Joanna Bourke

Surrender Junkies

Cowardice: A Brief History

By

Princeton University Press 292pp £19.95 order from our bookshop

In October 1964, audiences all over America gathered to watch a film entitled The Americanization of Emily. Directed by Arthur Hiller, it starred celebrated movie personalities Julie Andrews (playing Emily, who enjoys living a decadent, ‘American’ lifestyle), James Garner, Melvyn Douglas and James Coburn. The film is a playful defence of cowardice.

Set in wartime London in 1944, its main male character, Lieutenant Commander Charles E Madison (played by Garner), is proud to admit that he is a ‘practising coward’. He is defiant, stating that cowardice is ‘my new religion. I’m a big believer in it. Cowardice will save the world.’ How? Cowards ‘don’t fight wars. They run like rabbits at the first shot. If everyone obeyed their natural impulse and ran like rabbits at the first shot, I don’t see how we could possibly get to the second shot.’ Predictably, he wins Emily’s love in the end, but only because of an act of moral cowardice.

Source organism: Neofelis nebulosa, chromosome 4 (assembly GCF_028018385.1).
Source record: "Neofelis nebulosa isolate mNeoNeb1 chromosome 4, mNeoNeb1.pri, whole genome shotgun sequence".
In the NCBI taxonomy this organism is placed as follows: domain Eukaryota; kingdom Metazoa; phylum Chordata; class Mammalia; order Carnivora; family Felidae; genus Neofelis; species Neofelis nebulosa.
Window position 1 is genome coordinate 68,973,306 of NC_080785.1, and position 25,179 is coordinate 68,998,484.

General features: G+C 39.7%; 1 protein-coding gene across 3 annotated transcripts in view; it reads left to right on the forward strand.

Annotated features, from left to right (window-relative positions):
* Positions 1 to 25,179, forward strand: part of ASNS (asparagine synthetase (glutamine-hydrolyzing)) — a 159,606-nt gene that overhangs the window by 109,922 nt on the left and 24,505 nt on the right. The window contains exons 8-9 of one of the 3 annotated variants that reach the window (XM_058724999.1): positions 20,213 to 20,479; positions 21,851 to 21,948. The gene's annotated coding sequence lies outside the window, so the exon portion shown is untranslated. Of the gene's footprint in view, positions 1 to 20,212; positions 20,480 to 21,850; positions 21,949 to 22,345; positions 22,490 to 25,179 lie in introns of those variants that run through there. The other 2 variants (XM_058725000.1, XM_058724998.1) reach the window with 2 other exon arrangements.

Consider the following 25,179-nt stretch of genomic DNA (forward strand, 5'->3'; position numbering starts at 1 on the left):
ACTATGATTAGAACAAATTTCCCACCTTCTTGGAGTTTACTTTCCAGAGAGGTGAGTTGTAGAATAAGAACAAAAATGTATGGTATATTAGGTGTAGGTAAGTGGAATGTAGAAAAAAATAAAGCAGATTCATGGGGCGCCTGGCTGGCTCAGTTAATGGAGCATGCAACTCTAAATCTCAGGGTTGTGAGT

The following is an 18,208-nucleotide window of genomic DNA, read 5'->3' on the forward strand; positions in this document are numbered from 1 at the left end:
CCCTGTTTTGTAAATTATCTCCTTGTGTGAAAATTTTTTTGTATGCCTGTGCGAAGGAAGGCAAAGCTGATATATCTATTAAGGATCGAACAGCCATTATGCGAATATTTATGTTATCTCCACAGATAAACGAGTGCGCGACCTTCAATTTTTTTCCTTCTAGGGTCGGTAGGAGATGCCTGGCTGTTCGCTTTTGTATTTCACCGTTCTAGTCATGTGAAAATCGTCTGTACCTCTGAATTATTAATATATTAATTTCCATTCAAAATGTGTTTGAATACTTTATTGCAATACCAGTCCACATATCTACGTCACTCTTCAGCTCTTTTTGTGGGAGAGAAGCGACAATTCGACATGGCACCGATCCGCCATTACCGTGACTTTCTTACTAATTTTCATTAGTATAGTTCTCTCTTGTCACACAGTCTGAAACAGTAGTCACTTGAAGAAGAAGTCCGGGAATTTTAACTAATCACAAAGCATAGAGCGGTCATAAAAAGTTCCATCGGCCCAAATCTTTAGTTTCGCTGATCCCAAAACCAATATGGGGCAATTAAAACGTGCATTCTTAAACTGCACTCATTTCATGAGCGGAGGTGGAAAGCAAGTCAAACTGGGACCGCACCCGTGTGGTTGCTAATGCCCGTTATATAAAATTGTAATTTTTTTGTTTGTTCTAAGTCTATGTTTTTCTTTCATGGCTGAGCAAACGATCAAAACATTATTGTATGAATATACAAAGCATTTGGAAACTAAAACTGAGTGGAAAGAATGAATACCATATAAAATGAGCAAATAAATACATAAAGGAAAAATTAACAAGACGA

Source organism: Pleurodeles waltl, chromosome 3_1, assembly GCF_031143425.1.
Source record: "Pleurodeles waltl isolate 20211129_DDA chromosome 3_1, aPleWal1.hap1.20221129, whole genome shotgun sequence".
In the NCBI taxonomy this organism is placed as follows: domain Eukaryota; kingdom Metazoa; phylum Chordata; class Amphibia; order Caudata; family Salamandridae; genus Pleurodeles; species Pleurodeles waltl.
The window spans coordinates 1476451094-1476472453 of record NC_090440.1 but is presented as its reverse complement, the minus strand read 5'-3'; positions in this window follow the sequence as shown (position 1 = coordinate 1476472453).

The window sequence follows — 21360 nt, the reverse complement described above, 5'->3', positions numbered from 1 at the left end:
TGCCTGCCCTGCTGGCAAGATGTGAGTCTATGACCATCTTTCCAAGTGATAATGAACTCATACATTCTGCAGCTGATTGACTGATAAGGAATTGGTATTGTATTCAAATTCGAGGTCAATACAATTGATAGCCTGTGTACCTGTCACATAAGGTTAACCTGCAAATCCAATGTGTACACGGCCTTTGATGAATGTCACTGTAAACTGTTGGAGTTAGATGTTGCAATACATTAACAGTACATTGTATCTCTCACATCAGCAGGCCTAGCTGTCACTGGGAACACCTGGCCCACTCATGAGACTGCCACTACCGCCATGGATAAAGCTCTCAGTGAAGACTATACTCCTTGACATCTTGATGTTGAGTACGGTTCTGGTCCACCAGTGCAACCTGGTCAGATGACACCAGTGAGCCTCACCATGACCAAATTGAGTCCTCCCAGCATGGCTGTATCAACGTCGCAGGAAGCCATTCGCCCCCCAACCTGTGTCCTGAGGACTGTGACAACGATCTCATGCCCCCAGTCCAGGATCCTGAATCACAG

Follow Literary Review on Twitter

  • Last Tweets

    • Here's reviewing Rachel Kushner's novel about a woman caught in the injustice of the US prison system,… ,
    • 'Hart sets out to unsettle, startle and disturb. In this strange, disconcerting, radical version of a strange, disc… ,
    • Here is @MannJessica's June crime fiction round-up, discussing books by Georges Simenon, Jack Grimwood,… ,
    • John Stubbs reviews Stephen Greenblatt's latest, 'Tyrant: Shakespeare on Power' ,
    • RT : What happened when US military strategist Herman Kahn - one of Kubrick’s three models for Dr Strangelove - took LSD… ,
    • 'Pollan has no doubt that the use of psychedelics could have a powerfully beneficial effect on a range of condition… ,
    • A memoir about an Untouchable family and the 'formation of modern India': 'Ants among Elephants' by @gidla_sujatha… ,